WASHINGTON (Sinclair Broadcast Group) — After President Trump issued his executive order to withhold federal funding to sanctuary cities that refuse to cooperate with federal immigration enforcement, state houses around the country gained new momentum and are now considering their own measures to block jurisdictions from providing a safe-haven for illegal immigrants.
Last week, the Cincinatti City Council voted to become a sanctuary city, triggering pushback from state legislators. In response to the move, State Representative Candice Keller and Treasurer Josh Mandel drafted a bill that would hold city officials accountable for crimes committed by illegal immigrants in sanctuary jurisdictions.
Late in January, Colorado State Rep. Dave Williams made waves as a Latino lawmaker introducing legislation that would allow victims of certain crimes committed by illegal immigrants to sue the politicians that provided safe haven. If the law is passed, local officials can be held liable if they uphold sanctuary policies and refuse to cooperate with Immigration and Customs Enforcement (ICE) and federal immigration law.
"If these politicians create the environment, then they need to own it. They need to have skin in the game," Williams said in an interview.
Colorado cities could already be facing big losses if Trump's executive order to cut off federal funding to sanctuary cities is implemented. The mayors of major sanctuary cities including Denver, Boulder and Aurora have all issued statements warning they could lose hundreds of millions of dollars of federal funding if the executive order is carried out.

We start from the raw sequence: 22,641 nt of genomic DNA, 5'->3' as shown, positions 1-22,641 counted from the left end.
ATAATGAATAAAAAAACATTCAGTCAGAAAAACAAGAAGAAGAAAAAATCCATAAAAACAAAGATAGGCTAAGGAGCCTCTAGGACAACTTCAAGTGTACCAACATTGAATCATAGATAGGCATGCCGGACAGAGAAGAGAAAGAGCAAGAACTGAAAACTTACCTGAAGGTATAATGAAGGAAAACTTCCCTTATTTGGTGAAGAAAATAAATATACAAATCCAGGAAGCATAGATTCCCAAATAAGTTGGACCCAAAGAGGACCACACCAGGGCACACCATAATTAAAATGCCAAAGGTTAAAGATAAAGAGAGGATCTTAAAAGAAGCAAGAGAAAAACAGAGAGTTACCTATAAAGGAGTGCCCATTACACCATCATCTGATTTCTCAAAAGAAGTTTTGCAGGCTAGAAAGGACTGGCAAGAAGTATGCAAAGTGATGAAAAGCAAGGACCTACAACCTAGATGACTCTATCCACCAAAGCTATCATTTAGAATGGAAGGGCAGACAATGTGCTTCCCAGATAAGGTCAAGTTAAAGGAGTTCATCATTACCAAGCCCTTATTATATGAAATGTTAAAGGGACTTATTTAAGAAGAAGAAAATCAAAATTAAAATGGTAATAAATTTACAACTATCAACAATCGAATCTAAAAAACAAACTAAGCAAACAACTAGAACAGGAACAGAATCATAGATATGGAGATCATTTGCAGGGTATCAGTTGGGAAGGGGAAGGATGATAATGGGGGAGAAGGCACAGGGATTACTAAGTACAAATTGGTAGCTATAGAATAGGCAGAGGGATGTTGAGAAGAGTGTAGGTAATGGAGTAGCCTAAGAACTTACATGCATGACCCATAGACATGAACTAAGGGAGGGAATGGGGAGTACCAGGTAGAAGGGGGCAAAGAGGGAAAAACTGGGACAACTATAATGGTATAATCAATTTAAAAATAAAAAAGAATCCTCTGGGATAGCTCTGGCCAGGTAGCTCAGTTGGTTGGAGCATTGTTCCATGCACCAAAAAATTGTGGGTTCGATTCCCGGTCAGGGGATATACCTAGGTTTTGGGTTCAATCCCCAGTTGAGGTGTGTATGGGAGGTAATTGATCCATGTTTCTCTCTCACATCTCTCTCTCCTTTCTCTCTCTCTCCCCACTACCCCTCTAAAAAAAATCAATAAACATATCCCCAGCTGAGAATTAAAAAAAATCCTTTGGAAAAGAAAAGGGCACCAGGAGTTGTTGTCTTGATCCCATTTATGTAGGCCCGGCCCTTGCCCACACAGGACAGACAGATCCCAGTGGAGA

In Maine and Alaska, state legislators are also reportedly considering the Colorado proposal to allow criminal proceedings against local officials who support sanctuary laws.
In Texas, the state legislature is now in the final phase of ushering through a tough new law against sanctuary cities. Among the provisions, the bill would allow criminal charges to be brought against city or county officials who do not comply with federal immigration law. Under the law, any county elected official, including a sheriff, would face immediate removal from office if convicted.
The Texas bill, which will also cut off state funds for sanctuary cities like Austin, passed the state Senate last week and the House is scheduled to vote on the bill early this week. Gov. Greg Abbott has already announced a cut in state funds to Travis County, because of their policy of regularly rejecting ICE detainer requests.
"These actions were primarily by the threat of the loss of federal funding," said Dave Ray, spokesman for the Federation for American Immigration Reform (FAIR) said of the state bills.
Though some experts question the extent to which Trump will be able to unilaterally cut federal grants to sanctuary cities without an act of Congress, new estimates suggest that the top 10 U.S. sanctuary cities could lose as much as $2.7 billion if Trump fully implements his executive order.
"The threat of enforcement is probably the strongest tool we have against illegal immigration, so if the states are on the same page as the federal government, it’s a better, and safer overall approach for the nation," he said.